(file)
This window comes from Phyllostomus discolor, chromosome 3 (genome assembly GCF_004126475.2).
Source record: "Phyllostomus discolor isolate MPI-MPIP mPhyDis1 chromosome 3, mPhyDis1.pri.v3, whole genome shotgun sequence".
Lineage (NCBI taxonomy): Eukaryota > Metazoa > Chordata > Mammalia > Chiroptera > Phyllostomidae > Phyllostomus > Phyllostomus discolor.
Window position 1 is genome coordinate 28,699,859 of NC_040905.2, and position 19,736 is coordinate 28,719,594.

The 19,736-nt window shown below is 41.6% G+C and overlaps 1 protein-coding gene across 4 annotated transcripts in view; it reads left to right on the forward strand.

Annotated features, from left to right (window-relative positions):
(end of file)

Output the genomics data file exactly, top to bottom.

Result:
This window comes from Phyllostomus discolor, chromosome 3 (genome assembly GCF_004126475.2).
Source record: "Phyllostomus discolor isolate MPI-MPIP mPhyDis1 chromosome 3, mPhyDis1.pri.v3, whole genome shotgun sequence".
Lineage (NCBI taxonomy): Eukaryota > Metazoa > Chordata > Mammalia > Chiroptera > Phyllostomidae > Phyllostomus > Phyllostomus discolor.
Window position 1 is genome coordinate 28,699,859 of NC_040905.2, and position 19,736 is coordinate 28,719,594.

The 19,736-nt window shown below is 41.6% G+C and overlaps 1 protein-coding gene across 4 annotated transcripts in view; it reads left to right on the forward strand.

Annotated features, from left to right (window-relative positions):